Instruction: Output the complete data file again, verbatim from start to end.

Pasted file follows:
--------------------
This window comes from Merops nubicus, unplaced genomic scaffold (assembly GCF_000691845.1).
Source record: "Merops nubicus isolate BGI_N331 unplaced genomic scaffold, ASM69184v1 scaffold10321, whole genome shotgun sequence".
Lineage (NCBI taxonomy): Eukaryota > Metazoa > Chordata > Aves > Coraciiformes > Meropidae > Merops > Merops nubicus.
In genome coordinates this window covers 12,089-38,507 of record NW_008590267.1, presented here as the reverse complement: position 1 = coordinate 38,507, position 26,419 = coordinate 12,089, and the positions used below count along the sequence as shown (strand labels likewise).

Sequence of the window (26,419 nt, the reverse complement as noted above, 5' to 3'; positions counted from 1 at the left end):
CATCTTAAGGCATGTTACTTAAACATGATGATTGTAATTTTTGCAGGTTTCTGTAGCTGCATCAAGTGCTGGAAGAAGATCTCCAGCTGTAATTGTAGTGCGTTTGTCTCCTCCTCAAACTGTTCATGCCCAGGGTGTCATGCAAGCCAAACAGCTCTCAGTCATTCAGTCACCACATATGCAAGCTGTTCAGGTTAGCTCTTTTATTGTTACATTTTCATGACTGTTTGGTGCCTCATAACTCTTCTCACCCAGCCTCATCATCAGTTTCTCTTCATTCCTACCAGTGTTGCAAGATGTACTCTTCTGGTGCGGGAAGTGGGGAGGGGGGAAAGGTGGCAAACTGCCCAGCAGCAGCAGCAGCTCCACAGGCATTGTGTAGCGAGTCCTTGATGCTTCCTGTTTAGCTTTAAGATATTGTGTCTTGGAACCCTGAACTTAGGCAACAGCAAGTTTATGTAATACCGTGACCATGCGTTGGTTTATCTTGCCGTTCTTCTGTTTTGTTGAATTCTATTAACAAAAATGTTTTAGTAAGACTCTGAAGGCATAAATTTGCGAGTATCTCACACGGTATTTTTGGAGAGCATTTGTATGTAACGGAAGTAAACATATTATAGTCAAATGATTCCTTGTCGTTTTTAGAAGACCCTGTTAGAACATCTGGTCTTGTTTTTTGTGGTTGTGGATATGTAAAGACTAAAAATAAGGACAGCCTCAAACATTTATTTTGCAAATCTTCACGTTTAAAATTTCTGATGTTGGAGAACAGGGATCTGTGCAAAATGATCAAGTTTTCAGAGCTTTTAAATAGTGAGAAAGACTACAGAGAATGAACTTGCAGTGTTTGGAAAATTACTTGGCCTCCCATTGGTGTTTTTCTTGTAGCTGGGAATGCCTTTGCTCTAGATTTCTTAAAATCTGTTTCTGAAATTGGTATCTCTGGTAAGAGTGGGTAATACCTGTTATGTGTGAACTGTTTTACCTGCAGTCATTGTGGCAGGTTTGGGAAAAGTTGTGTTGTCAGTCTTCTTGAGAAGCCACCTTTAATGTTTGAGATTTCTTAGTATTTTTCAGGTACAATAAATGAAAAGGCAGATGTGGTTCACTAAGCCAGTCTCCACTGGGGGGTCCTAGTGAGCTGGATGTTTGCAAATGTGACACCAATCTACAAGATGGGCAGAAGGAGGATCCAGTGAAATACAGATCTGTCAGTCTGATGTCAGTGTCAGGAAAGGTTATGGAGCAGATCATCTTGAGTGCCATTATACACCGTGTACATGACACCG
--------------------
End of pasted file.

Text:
This window comes from Merops nubicus, unplaced genomic scaffold (assembly GCF_000691845.1).
Source record: "Merops nubicus isolate BGI_N331 unplaced genomic scaffold, ASM69184v1 scaffold10321, whole genome shotgun sequence".
Lineage (NCBI taxonomy): Eukaryota > Metazoa > Chordata > Aves > Coraciiformes > Meropidae > Merops > Merops nubicus.
In genome coordinates this window covers 12,089-38,507 of record NW_008590267.1, presented here as the reverse complement: position 1 = coordinate 38,507, position 26,419 = coordinate 12,089, and the positions used below count along the sequence as shown (strand labels likewise).

Sequence of the window (26,419 nt, the reverse complement as noted above, 5' to 3'; positions counted from 1 at the left end):
CATCTTAAGGCATGTTACTTAAACATGATGATTGTAATTTTTGCAGGTTTCTGTAGCTGCATCAAGTGCTGGAAGAAGATCTCCAGCTGTAATTGTAGTGCGTTTGTCTCCTCCTCAAACTGTTCATGCCCAGGGTGTCATGCAAGCCAAACAGCTCTCAGTCATTCAGTCACCACATATGCAAGCTGTTCAGGTTAGCTCTTTTATTGTTACATTTTCATGACTGTTTGGTGCCTCATAACTCTTCTCACCCAGCCTCATCATCAGTTTCTCTTCATTCCTACCAGTGTTGCAAGATGTACTCTTCTGGTGCGGGAAGTGGGGAGGGGGGAAAGGTGGCAAACTGCCCAGCAGCAGCAGCAGCTCCACAGGCATTGTGTAGCGAGTCCTTGATGCTTCCTGTTTAGCTTTAAGATATTGTGTCTTGGAACCCTGAACTTAGGCAACAGCAAGTTTATGTAATACCGTGACCATGCGTTGGTTTATCTTGCCGTTCTTCTGTTTTGTTGAATTCTATTAACAAAAATGTTTTAGTAAGACTCTGAAGGCATAAATTTGCGAGTATCTCACACGGTATTTTTGGAGAGCATTTGTATGTAACGGAAGTAAACATATTATAGTCAAATGATTCCTTGTCGTTTTTAGAAGACCCTGTTAGAACATCTGGTCTTGTTTTTTGTGGTTGTGGATATGTAAAGACTAAAAATAAGGACAGCCTCAAACATTTATTTTGCAAATCTTCACGTTTAAAATTTCTGATGTTGGAGAACAGGGATCTGTGCAAAATGATCAAGTTTTCAGAGCTTTTAAATAGTGAGAAAGACTACAGAGAATGAACTTGCAGTGTTTGGAAAATTACTTGGCCTCCCATTGGTGTTTTTCTTGTAGCTGGGAATGCCTTTGCTCTAGATTTCTTAAAATCTGTTTCTGAAATTGGTATCTCTGGTAAGAGTGGGTAATACCTGTTATGTGTGAACTGTTTTACCTGCAGTCATTGTGGCAGGTTTGGGAAAAGTTGTGTTGTCAGTCTTCTTGAGAAGCCACCTTTAATGTTTGAGATTTCTTAGTATTTTTCAGGTACAATAAATGAAAAGGCAGATGTGGTTCACTAAGCCAGTCTCCACTGGGGGGTCCTAGTGAGCTGGATGTTTGCAAATGTGACACCAATCTACAAGATGGGCAGAAGGAGGATCCAGTGAAATACAGATCTGTCAGTCTGATGTCAGTGTCAGGAAAGGTTATGGAGCAGATCATCTTGAGTGCCATTATACACCGTGTACATGACACCG